A Brussels whistleblower sacked for alleging that EU book-keeping was riddled with "slush funds and fraud" vowed to fight on after she lost her battle against wrongful dismissal. Marta Andreasen, the European Commission's former chief accountant, has sought for two and half years to clear her name of accusations of misconduct and disloyalty. But the EU's civil service tribunal yesterday rejected Mrs Andreasen's bid to have her dismissal annulled and upheld, in a 55-page judgment, every single complaint made against her by the commission.
Read article in the Daily Telegraph (UK)

November 8, 2007

Falling in love again
For a whirlwind 26 hours Nicolas Sarkozy attempted yesterday to recapture US hearts with a message tailor-made for Fox News: America can count on France. And for a moment senators listening to the French president's address to a joint session of congress might have been lulled into believing that French and American soldiers had stood shoulder to shoulder in every conflict since the American war of independence. There was no mention of Iraq or of the fact that his predecessor Jacques Chirac had led European opposition to the war. Mr Sarkozy solemnly pledged to stay engaged in Afghanistan for as long as it takes. In fact, France is withdrawing its special forces from the country.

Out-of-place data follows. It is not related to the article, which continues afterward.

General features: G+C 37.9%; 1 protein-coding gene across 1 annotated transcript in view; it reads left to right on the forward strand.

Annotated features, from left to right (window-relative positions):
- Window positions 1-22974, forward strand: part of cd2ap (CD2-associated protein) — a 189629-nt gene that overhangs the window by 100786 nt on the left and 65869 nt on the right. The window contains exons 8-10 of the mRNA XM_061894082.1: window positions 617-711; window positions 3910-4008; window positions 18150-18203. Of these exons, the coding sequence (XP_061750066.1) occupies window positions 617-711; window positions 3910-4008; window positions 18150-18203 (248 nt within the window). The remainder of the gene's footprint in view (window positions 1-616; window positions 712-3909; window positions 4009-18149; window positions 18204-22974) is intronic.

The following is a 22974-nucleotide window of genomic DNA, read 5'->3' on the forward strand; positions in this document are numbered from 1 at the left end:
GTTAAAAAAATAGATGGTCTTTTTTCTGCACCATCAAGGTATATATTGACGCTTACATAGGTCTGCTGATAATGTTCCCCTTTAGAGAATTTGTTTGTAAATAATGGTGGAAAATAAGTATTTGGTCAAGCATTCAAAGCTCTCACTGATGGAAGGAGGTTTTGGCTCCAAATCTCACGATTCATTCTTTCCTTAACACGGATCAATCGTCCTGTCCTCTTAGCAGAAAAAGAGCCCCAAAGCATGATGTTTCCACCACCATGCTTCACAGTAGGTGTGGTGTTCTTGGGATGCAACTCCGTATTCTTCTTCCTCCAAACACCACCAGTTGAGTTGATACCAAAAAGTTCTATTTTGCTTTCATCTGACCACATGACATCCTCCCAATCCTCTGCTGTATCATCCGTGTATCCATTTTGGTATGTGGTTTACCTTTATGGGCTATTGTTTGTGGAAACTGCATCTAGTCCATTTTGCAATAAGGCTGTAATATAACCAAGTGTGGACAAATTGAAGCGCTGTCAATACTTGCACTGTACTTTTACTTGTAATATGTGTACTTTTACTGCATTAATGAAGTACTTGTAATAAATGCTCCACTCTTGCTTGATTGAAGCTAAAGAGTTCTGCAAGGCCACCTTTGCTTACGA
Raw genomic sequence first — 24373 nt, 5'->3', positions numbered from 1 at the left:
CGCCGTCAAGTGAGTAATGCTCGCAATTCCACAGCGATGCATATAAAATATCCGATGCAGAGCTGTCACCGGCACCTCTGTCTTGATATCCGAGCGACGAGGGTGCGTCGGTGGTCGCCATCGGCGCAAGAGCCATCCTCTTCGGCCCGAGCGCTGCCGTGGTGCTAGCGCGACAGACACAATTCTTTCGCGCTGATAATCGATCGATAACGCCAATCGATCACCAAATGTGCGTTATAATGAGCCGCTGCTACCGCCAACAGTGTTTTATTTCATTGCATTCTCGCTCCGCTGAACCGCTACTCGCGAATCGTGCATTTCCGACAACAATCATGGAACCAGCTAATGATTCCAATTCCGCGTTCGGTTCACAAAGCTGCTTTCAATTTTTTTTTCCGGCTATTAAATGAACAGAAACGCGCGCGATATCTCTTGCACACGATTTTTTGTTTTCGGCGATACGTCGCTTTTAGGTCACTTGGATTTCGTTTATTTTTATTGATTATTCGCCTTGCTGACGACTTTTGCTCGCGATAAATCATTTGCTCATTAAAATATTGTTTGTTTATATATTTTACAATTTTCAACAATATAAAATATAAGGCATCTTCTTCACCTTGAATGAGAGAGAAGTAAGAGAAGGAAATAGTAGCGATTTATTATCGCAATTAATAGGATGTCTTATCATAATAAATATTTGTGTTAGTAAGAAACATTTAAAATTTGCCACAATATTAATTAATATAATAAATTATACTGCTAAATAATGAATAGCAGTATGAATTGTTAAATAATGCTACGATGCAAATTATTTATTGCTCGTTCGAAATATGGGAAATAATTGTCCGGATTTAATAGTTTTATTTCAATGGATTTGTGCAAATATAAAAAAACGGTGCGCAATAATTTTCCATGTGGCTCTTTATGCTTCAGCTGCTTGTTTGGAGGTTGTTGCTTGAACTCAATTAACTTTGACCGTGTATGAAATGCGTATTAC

Read article in the Guardian (UK)
Comment: Sarkozy presented himself as a 'friend of America' but the reality is much more sobering. His visit served to plan the first nuclear war in the history of mankind. To learn more about Sarkozy, click here.

November 8, 2007

EU debate 'defies democracy' says UK MEP
A major parliamentary conference on Europe's future has been branded "little more than the EU institutions talking to themselves". The two-day event, which started on Thursday, brings together over 500 civil society representatives for a debate on the future of Europe and the controversial EU reform treaty. They were invited by parliament to take part in a debate ahead of the expected ratification of the treaty by EU leaders in December. However, some MEPs have criticised the so-called "Citizen's Agora" event in parliament's main debating chamber, as a waste of time and money. UK Tory MEP Roger Helmer said that most of the participant organisations listed on the Agora website are "strongly pro-EU" groups and in receipt of EU funds.
Read article at theparliament.com

For more political news, visit the news pages on the website of the International Alliance for Health, Peace and Social Justice, and the news page on the European Referendum website.